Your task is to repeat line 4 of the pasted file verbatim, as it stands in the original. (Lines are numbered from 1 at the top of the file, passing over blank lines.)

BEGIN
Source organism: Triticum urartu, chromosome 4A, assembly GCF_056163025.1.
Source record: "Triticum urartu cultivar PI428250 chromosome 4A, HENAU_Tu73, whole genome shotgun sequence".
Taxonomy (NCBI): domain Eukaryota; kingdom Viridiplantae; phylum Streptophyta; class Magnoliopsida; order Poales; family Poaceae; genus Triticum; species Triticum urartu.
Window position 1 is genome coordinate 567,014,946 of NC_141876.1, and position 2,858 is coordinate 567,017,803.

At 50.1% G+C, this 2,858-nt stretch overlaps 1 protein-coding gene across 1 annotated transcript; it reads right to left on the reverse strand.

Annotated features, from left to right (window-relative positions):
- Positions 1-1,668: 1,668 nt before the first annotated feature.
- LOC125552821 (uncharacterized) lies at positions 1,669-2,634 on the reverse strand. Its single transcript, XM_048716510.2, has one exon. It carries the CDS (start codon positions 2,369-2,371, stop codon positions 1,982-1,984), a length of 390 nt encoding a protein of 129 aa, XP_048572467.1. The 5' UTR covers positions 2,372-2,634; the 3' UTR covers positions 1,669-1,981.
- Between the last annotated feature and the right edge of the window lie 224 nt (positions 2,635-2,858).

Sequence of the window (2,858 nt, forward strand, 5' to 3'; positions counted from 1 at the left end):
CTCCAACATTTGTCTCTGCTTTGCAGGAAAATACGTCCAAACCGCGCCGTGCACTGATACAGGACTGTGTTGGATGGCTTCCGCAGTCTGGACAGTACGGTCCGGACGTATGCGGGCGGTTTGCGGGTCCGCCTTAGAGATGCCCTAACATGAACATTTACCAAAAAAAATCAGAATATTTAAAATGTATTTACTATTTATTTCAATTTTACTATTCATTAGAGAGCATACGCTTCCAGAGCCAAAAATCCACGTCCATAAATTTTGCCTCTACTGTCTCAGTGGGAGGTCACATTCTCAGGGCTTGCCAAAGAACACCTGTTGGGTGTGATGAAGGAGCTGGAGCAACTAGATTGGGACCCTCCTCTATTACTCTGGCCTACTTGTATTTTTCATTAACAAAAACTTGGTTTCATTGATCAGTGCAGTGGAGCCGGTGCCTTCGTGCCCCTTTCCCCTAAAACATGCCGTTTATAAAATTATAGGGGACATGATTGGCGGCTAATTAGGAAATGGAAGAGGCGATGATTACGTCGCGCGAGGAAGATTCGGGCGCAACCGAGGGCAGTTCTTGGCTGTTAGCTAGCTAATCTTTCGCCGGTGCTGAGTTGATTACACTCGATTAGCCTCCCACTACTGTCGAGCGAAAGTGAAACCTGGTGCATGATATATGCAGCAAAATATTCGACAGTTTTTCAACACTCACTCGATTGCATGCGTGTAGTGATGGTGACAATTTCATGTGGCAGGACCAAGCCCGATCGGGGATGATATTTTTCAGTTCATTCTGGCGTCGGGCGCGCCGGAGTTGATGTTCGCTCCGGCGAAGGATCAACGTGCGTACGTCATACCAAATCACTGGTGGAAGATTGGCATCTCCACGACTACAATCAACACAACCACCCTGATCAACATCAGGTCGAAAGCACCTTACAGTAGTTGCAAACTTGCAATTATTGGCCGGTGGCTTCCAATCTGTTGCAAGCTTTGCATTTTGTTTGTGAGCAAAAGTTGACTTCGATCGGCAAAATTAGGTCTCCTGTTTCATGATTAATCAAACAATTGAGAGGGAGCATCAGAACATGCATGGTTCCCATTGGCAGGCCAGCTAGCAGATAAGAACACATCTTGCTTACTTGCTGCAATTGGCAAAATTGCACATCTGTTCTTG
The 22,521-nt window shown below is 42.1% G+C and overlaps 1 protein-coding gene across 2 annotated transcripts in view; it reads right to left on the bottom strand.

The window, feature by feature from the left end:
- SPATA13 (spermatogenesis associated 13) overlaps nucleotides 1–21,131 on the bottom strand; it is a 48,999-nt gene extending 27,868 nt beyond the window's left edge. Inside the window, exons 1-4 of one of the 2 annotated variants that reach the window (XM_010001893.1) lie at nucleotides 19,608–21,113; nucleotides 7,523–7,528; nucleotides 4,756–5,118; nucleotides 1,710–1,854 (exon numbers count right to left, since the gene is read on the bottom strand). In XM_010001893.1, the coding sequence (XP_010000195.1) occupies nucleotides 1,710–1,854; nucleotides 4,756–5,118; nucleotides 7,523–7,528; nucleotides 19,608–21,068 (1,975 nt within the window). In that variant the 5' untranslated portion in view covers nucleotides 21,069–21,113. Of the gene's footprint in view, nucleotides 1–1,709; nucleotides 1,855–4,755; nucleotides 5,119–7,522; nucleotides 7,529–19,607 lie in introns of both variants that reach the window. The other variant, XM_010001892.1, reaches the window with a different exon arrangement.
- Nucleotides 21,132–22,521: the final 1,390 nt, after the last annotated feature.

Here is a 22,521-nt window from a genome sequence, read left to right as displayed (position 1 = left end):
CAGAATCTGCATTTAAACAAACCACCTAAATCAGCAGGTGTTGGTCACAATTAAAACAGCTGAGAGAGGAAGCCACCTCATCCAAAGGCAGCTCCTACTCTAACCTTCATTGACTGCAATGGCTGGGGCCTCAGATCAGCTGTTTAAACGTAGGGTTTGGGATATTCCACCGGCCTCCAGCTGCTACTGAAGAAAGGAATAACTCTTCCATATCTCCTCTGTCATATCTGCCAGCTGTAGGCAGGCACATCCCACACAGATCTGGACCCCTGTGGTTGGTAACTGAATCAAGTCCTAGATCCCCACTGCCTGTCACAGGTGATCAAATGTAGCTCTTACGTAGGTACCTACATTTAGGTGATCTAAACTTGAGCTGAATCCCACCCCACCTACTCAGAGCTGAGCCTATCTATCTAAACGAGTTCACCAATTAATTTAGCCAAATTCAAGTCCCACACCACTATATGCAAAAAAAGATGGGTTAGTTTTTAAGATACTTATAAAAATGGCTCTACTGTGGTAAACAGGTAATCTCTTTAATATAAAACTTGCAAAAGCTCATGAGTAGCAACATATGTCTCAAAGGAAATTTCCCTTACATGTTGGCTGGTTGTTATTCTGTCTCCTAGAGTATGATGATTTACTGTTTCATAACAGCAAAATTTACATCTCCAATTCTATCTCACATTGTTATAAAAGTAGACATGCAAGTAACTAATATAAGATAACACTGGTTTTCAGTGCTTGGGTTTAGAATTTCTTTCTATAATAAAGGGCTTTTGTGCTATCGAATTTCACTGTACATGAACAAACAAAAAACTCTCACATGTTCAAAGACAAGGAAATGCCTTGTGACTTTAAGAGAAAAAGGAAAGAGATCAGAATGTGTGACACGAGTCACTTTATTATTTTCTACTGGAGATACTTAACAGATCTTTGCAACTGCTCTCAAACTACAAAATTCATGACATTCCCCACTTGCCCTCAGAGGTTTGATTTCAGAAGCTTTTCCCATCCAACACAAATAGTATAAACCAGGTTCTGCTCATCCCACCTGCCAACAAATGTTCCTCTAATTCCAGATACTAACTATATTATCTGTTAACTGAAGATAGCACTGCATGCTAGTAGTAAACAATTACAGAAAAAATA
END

Window position 1 is genome coordinate 567,014,946 of NC_141876.1, and position 2,858 is coordinate 567,017,803.